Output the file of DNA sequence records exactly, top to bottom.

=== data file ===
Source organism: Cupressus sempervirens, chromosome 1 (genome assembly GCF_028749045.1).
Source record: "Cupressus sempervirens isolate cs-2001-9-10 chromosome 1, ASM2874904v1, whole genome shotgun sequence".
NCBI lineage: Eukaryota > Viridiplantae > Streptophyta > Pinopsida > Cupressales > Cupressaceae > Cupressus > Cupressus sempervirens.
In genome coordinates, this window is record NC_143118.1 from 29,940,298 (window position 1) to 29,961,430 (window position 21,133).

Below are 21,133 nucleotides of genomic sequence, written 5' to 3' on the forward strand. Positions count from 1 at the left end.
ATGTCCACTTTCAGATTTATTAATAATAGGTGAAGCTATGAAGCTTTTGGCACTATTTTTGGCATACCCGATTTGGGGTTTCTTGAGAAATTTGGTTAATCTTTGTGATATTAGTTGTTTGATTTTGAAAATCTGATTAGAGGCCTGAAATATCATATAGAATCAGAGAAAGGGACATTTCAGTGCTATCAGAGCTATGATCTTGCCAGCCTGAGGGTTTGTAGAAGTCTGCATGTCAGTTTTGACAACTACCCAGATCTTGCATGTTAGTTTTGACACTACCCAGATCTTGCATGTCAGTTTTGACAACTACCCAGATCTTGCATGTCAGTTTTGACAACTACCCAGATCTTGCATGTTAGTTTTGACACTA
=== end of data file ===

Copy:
Source organism: Cupressus sempervirens, chromosome 1 (genome assembly GCF_028749045.1).
Source record: "Cupressus sempervirens isolate cs-2001-9-10 chromosome 1, ASM2874904v1, whole genome shotgun sequence".
NCBI lineage: Eukaryota > Viridiplantae > Streptophyta > Pinopsida > Cupressales > Cupressaceae > Cupressus > Cupressus sempervirens.
In genome coordinates, this window is record NC_143118.1 from 29,940,298 (window position 1) to 29,961,430 (window position 21,133).

Below are 21,133 nucleotides of genomic sequence, written 5' to 3' on the forward strand. Positions count from 1 at the left end.
ATGTCCACTTTCAGATTTATTAATAATAGGTGAAGCTATGAAGCTTTTGGCACTATTTTTGGCATACCCGATTTGGGGTTTCTTGAGAAATTTGGTTAATCTTTGTGATATTAGTTGTTTGATTTTGAAAATCTGATTAGAGGCCTGAAATATCATATAGAATCAGAGAAAGGGACATTTCAGTGCTATCAGAGCTATGATCTTGCCAGCCTGAGGGTTTGTAGAAGTCTGCATGTCAGTTTTGACAACTACCCAGATCTTGCATGTTAGTTTTGACACTACCCAGATCTTGCATGTCAGTTTTGACAACTACCCAGATCTTGCATGTCAGTTTTGACAACTACCCAGATCTTGCATGTTAGTTTTGACACTA